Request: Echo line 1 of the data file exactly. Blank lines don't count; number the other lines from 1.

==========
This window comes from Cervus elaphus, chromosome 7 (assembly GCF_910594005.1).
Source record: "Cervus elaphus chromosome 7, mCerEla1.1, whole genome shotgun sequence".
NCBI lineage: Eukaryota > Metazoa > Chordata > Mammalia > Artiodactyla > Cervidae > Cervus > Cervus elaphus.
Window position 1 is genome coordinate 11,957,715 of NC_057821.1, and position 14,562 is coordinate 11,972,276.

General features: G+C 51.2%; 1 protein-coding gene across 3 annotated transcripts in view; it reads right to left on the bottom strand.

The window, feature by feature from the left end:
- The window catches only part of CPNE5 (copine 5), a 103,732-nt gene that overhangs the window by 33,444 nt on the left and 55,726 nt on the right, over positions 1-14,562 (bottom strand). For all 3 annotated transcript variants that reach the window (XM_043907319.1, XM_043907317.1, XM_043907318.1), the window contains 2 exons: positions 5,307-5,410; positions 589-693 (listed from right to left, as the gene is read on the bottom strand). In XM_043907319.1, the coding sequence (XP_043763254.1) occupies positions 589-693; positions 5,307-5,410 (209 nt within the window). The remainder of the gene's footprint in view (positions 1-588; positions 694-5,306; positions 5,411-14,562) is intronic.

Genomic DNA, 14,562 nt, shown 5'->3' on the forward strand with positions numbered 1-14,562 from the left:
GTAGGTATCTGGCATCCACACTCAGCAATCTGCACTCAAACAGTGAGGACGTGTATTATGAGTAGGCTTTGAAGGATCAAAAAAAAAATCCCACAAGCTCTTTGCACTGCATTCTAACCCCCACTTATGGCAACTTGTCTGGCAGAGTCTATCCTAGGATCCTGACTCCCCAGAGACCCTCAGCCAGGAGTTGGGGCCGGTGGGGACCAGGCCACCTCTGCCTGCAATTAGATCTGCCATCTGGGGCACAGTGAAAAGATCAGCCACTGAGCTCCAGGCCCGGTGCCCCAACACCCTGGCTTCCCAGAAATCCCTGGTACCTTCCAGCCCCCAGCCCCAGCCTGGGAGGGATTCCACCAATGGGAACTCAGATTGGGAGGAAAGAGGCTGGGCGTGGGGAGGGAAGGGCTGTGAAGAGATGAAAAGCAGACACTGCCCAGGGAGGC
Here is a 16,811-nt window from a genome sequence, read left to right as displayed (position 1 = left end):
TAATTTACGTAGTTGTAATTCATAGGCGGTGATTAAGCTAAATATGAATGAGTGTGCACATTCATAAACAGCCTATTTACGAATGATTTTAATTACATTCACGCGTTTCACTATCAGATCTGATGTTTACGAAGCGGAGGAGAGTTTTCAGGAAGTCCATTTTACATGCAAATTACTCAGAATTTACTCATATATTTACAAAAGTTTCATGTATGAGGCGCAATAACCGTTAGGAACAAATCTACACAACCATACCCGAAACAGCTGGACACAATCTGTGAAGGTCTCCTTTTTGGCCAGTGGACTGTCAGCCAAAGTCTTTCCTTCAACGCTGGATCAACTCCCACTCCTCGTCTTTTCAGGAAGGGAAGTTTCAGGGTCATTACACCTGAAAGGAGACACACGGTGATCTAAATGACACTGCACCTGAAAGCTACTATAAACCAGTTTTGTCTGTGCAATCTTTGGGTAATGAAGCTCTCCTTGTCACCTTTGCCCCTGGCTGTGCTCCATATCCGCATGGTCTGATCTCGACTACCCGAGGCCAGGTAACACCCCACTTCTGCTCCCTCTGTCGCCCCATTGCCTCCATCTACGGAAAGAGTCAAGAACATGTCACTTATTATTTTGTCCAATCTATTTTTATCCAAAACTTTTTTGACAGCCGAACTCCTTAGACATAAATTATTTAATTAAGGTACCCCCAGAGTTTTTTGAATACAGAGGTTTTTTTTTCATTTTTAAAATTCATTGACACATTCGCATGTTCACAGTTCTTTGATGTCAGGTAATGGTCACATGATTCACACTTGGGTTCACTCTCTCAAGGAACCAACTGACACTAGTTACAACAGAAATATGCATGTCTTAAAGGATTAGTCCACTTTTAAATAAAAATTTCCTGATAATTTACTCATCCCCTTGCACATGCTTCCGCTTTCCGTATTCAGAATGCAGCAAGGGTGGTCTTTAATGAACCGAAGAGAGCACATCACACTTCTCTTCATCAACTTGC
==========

This window comes from Cervus elaphus, chromosome 7 (assembly GCF_910594005.1).